Social & Emotional Characteristics

Summary: Children with emotional and behavioral disorders can have a wide range of variation in there social and emotional characteristics.  As we spoke of in the classification section, they are split into externalizing behavior and internalizing behavior. Most students who externalize their behavior have learned this either from their family or from social cues and media sources throughout their life time. In the case of those students who internalize their disorder, it usually due to a miscommunication when picking up on social cues, or some failure in the social learning setting.

Most students that have emotional or behavioral disorders can vary greatly in terms of emotion or mood. For instance, they can often be down one minute and up the next. Extreme cases of this are diagnoses as bipolar disorder. Which is basically defined as rapid extreme mood swings and shifts in level of activity, and ability to carry out every day tasks. These students can be extremely reserved and then talkative, disruptive, and emotional in your class all in the same time.

Major Issue:
Bipolar disorder, also known as manic depressive disorder is another disorder that is getting a lot of attention by the national news media. Unlike schizophrenia however, there have not been the major motion pictures to come out and demystify the ailment.  Much like other individuals with an emotional or behavioral disorder, men and women with bipolar disorder can have very sporadic behavior. They will be very happy go lucky one minute, and the next minute totally unproved they may want nothing to do with learning in your class. Knowing this just stresses the idea of keeping your patience and your calm inside the classroom, because students do not always have the ability to do it themselves. It has also been argued that this disorder is diagnosed far too often in the current time period. This argument was made in a study by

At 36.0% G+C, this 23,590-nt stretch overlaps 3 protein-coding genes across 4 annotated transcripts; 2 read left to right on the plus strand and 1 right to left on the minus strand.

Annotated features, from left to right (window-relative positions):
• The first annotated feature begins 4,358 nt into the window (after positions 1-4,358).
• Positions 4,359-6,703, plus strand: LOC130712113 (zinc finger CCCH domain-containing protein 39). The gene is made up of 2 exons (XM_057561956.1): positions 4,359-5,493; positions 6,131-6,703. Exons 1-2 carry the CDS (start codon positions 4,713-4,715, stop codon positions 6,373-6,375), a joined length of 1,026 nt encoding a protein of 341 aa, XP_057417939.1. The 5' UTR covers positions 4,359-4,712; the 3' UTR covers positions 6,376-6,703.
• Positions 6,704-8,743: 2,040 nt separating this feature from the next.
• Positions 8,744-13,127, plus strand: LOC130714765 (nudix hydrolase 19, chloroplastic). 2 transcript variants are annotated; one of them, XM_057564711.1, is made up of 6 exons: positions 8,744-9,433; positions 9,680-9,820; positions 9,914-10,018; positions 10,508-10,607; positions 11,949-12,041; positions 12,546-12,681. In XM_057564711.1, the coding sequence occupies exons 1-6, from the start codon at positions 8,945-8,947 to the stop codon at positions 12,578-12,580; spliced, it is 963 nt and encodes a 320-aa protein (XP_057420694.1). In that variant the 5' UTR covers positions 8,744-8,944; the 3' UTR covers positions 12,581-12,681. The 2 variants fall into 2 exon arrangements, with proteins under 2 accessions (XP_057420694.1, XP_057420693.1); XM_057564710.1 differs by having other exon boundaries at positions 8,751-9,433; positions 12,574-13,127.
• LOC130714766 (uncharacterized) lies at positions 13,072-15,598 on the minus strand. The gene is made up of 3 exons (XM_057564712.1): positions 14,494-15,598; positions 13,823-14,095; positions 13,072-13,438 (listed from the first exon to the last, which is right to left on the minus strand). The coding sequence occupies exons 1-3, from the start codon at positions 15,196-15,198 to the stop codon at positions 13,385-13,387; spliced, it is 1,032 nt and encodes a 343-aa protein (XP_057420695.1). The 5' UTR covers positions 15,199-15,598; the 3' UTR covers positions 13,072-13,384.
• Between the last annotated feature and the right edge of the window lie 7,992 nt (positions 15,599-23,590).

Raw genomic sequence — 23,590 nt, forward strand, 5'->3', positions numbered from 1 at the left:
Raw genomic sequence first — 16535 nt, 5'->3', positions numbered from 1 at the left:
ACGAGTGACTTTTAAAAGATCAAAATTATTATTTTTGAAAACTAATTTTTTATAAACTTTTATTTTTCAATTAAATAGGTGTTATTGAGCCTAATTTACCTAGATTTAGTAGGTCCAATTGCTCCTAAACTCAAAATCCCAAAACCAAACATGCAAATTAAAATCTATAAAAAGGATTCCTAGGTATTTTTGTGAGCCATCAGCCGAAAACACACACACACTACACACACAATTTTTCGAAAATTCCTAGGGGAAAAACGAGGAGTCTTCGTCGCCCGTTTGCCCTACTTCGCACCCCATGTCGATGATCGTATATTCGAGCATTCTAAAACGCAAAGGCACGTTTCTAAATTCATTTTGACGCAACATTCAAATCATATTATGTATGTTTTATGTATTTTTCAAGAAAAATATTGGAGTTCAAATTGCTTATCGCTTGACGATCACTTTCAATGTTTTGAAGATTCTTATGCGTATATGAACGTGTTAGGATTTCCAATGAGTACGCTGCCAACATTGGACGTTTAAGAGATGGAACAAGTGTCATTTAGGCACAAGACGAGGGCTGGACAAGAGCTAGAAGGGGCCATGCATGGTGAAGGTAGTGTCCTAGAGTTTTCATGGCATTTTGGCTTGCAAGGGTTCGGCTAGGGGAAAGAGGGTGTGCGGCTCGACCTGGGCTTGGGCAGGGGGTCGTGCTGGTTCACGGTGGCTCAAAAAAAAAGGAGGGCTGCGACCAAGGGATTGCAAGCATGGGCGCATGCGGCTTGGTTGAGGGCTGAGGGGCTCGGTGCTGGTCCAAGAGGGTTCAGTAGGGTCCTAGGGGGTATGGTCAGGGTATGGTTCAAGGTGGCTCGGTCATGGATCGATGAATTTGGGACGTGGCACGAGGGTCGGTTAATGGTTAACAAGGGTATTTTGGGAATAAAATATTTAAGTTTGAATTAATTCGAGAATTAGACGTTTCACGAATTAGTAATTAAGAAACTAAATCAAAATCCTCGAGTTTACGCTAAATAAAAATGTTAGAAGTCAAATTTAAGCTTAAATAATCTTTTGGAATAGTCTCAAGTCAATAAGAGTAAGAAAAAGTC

Gregory T. Hatchett called The Enigma of Bipolar Disorder in Children and Adolescents. In this study he argued that rarely do the cases that are diagnosed as bipolar meet the strict regulations stated in the DSM-IV. This disorder, much like ADHD, is hotly debated and argued whether it is being wrongly diagnosed or if many people are just overcompensating for children's misbehavior.  

Socially these students who have behavioral disorders usually experience more social acceptance than students who have emotional disorders. According to a study done listed first in the resources section, this is due to the fact that often the children that act out are championed in classrooms. This is very similar to the idea of the class clown that everyone likes. If someone is constantly drawing attention to themselves and is very outgoing, the chances are that generally they will be better accepted in school than those who often stick to themselves and are rather introverted like many students with emotional disorders can be.  It is also true though, that both children rely  heavily on close positive relationships, just as we all do.